Join Lambda Alpha on Chapman Commons from Noon to 5pm for a great day of anthropology, food and fun. Atlatl (early human spear throwing technique) and javelin demonstrations, learn how to flintknap (make stone tools) and lots more! This event is free and open to the public.
Join the Lambda Alpha GroupMe for updates to this and other events.
Brian Andrews, anthropological archaeologist and professor at Rogers State University, will be presenting his research titled This (very) old house: Folsom Residential Structures and Site Use at the Mountaineer Site, Colorado.
Lunch will be provided.
This presentation is free and open to the public. Join us in person at The University of Tulsa or online via Teams.
Please join the Lambda Alpha GroupMe to keep updated on any new events or changes to currently scheduled events.
The Anthropology Club (Lambda Alpha) and History Club present the History of Saint Patrick’s Day. There will be pizza, snacks, dessert and drinks. This event is free and open to the public.
Join the Anthropology GroupMe to stay up to date: https://groupme.com/join_group/71557309/4qk2cObi
Tatanka, bison, buffalo, ptéĥčcaka (Lakota), sisilia (Lenape) the Monarch of the Plains – bison are known by many names in different languages. Relationships between humans and bison can be traced back for at least 30,000 years, as evidenced by images painted on the walls of caves such as Chauvet, Trois Freres and others in Europe.
This exhibit’s focus on the bison provides a lens through which to explore changes in the natural environment and human cultures from the Ice Age to the 21st century in North America. While bison are certainly worthy of study on their own, it is their long-intertwined history with humans that sets them apart from virtually all other wild animals. The story of the buffalo is the story of environmental change and adaptation in North America. It also is the human story of subsistence, exploration, greed, ingenuity, survival and responsibility for another species.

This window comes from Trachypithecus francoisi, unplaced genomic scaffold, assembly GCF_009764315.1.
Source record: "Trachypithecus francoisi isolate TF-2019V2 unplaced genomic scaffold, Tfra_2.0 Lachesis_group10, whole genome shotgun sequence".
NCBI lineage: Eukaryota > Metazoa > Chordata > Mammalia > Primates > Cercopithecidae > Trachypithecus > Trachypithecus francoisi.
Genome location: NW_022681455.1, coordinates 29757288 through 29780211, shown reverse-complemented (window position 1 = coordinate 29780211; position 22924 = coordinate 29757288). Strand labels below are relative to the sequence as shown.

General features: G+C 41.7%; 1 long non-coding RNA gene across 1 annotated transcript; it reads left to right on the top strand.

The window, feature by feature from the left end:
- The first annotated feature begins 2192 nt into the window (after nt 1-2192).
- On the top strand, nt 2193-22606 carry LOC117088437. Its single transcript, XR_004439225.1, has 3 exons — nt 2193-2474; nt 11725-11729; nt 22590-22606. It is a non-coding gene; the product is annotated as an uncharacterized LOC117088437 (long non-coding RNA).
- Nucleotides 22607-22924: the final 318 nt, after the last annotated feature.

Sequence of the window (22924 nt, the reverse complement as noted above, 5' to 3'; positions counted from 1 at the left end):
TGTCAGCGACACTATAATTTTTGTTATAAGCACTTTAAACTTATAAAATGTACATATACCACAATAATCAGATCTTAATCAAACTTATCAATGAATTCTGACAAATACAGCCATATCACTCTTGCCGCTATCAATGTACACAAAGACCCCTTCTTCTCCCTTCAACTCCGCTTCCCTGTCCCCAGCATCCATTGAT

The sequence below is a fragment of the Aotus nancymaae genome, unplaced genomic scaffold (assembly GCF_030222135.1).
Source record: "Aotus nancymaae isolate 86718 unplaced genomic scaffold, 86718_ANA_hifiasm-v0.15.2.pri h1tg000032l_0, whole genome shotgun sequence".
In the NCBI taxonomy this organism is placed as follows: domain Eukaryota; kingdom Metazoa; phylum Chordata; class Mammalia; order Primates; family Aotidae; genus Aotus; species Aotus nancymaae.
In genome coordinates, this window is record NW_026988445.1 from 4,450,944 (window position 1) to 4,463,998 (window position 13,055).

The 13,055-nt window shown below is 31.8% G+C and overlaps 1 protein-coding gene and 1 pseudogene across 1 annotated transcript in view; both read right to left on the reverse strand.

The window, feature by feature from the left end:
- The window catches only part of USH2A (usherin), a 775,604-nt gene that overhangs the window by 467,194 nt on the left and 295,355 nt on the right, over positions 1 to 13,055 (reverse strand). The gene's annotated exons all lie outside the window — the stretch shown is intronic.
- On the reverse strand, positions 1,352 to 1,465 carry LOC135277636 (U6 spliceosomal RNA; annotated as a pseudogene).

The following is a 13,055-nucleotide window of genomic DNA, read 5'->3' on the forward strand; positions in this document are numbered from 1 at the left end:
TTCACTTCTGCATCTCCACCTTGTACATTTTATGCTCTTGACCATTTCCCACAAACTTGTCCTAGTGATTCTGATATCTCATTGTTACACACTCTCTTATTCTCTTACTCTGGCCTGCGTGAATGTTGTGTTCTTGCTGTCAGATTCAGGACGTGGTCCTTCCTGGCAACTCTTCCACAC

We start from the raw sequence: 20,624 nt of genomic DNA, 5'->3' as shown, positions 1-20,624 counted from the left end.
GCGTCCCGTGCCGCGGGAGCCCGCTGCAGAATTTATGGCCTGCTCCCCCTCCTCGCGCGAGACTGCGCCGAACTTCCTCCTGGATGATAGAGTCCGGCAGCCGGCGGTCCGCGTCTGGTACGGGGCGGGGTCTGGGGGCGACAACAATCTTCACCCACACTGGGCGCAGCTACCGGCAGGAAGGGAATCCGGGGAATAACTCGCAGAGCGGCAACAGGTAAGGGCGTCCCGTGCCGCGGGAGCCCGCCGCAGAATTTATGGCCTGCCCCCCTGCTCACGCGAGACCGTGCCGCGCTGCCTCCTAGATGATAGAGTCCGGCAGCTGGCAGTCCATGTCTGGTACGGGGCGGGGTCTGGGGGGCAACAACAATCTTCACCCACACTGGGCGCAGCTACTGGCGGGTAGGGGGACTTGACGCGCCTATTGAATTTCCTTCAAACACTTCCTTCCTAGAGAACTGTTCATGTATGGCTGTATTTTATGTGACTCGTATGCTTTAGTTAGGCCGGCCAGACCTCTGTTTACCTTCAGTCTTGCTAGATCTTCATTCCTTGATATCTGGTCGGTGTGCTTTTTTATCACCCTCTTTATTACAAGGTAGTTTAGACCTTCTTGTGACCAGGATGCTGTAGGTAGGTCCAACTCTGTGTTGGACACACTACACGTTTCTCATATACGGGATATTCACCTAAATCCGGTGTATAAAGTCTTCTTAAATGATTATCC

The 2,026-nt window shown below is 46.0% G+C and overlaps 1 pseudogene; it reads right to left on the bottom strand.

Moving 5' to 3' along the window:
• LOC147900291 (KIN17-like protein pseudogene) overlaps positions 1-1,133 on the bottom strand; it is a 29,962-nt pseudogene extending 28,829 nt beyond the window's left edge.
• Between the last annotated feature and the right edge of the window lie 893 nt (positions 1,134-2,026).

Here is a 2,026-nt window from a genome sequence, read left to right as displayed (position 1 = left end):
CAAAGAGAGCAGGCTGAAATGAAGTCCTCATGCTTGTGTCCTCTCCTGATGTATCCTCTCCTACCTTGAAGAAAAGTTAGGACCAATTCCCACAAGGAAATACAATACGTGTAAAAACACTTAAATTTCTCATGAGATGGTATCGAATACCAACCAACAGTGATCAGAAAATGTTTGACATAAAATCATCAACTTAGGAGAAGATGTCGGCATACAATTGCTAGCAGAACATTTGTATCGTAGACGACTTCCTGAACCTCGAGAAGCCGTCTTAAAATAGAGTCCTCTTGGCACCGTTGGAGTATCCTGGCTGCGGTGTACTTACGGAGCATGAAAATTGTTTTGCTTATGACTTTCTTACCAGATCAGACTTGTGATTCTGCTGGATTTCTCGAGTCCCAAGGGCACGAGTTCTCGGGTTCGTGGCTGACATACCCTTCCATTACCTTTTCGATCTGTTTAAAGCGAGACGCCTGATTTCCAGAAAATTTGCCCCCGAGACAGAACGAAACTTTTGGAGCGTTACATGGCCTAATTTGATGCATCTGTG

Naomi Martisius, a postdoctoral fellow specializing in Paleolithic archaeology in The University of Tulsa Anthropology Department, will present her research, “Living at a Crossroads: What the Bone Tools and Ornaments from the Initial Upper Paleolithic site of Bacho Kiro Cave (Bulgaria) tell us about some of the earliest Homo sapiens in Europe.”
A pizza lunch will be provided.
This presentation is free and open to the public. It will be in-person at The University of Tulsa, and will be streamed via Teams for those who are unable to attend.
Please join the Lambda Alpha GroupMe to keep updated on any new events or changes to currently scheduled events: https://groupme.com/join_group/71557309/4qk2cObi
Update: this event has moved to an online event. If you would like supplies to make your own bead craft or would like to just watch online, please contact Madeline Jennings at email@example.com by Thursday evening (for supplies) to register and receive the online link.
Join Lexie Tafoya, members of Lambda Alpha and the TU Indigenous Society for a demonstration of traditional beadworking. This beautiful art has existed for centuries and persists today through the dedication of individuals like Lexie. Refreshments will be provided.
Stop by for a hot cup of coffee and a treat to start the morning! We will also share information about the TU graduate programs available in your field of interest and answer any questions you may have about how to apply to graduate school. Learn more about the application process, graduate school exams, scholarship opportunities and how you can begin earning credits for graduate school as a junior or senior while in your undergrad program!
Join the anthropology department for a potluck dinner and holiday party. Bring your favorite dish to share!
There will also be a white elephant gift exchange (bring a gift, get a gift – $10 maximum value), followed by a holiday movie selected by the Lambda Alpha GroupMe.